NEWS | March 11, 2021

Girl gets life-saving dialysis at home through peritoneal dialysis program (Video)

UC Davis Children’s Hospital program trains families in the region


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Angela Lasseter has been performing dialysis at home for her 13-year-old daughter Aija, after she was diagnosed with chronic kidney failure last year.

“Aija needed dialysis for 11 hours every day so we learned to do this at home,” she said.

She was able to do so thanks to the outpatient peritoneal dialysis program at UC Davis Children’s Hospital. Medical staff train pediatric patients and their families to perform home-based dialysis while patients await a kidney transplant. The program was launched in 2016 and UC Davis Children’s Hospital is the only one in the region to offer outpatient dialysis for patients under 10 years of age or 44 pounds.

“They give you everything you need and teach you step by step,” Lasseter said. “We’ve built really great relationships with the team and they have provided as much support as I needed. If I can do this, anyone can do this,” she said. Lasseter performed dialysis at home for daughter for one year, until Aija successfully received a kidney transplant in January.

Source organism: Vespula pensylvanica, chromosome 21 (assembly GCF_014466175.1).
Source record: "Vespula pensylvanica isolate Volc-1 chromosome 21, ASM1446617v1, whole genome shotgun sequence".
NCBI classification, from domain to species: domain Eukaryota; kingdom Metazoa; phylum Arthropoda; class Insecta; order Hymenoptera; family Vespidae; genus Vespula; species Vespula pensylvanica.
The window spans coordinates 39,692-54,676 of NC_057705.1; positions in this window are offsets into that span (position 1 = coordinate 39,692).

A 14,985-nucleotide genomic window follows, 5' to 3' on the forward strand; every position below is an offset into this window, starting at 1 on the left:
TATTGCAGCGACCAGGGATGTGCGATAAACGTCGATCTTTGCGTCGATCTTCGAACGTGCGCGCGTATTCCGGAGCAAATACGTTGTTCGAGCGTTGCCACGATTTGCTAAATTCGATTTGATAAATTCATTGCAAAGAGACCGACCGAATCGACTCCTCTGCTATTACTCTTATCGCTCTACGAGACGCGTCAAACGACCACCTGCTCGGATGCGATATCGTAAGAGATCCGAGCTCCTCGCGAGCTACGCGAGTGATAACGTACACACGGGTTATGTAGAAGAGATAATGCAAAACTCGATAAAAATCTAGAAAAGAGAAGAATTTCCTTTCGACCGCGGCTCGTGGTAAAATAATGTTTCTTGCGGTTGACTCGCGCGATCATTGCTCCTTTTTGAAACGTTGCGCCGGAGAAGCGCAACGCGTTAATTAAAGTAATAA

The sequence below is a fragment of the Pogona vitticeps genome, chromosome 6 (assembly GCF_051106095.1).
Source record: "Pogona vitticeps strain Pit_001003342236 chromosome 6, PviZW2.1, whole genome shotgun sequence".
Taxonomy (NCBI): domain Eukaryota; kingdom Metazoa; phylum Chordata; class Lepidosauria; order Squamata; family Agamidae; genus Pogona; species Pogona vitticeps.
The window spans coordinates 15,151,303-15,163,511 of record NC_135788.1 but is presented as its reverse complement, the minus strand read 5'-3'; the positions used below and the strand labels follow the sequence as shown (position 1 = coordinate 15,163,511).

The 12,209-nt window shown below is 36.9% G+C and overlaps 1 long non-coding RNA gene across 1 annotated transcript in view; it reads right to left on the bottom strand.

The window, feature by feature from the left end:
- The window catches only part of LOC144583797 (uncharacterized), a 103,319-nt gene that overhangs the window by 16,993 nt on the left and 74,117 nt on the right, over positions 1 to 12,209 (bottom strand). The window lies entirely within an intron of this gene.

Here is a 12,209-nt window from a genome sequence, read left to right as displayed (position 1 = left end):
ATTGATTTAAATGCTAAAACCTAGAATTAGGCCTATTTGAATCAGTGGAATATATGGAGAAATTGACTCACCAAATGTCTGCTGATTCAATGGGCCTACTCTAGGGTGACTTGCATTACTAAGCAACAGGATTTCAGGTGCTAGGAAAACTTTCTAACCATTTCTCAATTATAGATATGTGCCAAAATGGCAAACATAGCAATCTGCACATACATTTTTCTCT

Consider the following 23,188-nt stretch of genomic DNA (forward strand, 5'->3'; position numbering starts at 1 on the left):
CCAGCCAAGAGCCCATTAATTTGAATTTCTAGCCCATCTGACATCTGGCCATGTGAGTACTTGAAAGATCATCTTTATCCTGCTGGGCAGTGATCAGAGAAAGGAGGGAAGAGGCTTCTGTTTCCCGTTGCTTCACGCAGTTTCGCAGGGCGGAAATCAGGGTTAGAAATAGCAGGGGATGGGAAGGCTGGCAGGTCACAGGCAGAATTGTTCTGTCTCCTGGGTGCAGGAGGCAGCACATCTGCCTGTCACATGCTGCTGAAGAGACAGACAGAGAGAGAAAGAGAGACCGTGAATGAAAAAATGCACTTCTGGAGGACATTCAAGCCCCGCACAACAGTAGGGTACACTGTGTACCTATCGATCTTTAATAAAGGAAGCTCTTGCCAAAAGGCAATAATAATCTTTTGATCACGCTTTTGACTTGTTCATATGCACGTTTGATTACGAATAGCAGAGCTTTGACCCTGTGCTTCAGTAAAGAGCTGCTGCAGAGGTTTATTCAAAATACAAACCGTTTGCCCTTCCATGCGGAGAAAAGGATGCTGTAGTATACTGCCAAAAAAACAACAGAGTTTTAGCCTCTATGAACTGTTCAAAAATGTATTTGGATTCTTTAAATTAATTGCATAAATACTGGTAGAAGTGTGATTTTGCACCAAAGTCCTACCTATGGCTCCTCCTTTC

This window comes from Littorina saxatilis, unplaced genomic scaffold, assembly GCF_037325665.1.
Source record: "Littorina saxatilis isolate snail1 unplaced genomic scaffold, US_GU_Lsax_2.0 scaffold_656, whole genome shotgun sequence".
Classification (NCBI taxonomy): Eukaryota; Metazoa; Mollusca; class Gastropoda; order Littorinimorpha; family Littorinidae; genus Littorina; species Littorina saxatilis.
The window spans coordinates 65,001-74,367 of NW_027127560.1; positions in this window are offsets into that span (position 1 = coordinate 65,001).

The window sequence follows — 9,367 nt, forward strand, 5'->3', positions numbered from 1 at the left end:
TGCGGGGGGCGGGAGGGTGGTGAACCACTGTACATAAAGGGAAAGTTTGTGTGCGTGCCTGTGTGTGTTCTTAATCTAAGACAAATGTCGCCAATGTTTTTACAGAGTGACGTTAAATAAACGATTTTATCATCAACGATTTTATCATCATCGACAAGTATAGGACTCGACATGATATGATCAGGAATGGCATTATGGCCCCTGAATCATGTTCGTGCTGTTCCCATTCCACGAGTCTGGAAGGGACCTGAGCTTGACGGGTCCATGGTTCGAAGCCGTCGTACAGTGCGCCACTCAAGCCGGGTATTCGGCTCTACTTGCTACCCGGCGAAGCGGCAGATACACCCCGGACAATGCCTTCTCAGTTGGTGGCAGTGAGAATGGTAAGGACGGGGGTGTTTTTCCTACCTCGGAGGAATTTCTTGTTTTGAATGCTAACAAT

Some of the program’s highlights and its successes:

  • Zero exit site infections
  • Decreased peritonitis rates
  • High patient satisfaction levels
  • Virtual visits (telehealth appointments) for patients within the 33-county area that the hospital serves
  • Timely referrals to transplant in collaboration with the UC Davis Transplant Center
  • Provides home dialysis training in English and Spanish from two dedicated dialysis nurses
  • Offers home visits and 24/7 access to an on-call nephrologist for urgent questions and needs
  • Includes access to a patient support group where families on dialysis can connect with each other.
  • Dialysis machine, all supplies and fluids are delivered to the home
  • UC Davis Children’s Hospital is a member of the Standardized Care to Improve Outcomes in Pediatric Endstage Kidney Disease (SCOPE) collaborative, which prevents infections in children and adolescents on peritoneal dialysis and hemodialysis using large-scale collaboration to identify and spread effective interventions across pediatric care settings.

“Our patients have excellent outcomes and incredibly low infection rates. Many of our children require dialysis for 10-12 hours a day. Our program enables them to get that care safely at home from their parents or caregivers,” said UC Davis pediatric nephrologist Maha Haddad, who leads the program. “I’m very proud of the training that our team provides. We have not had one family refuse this training.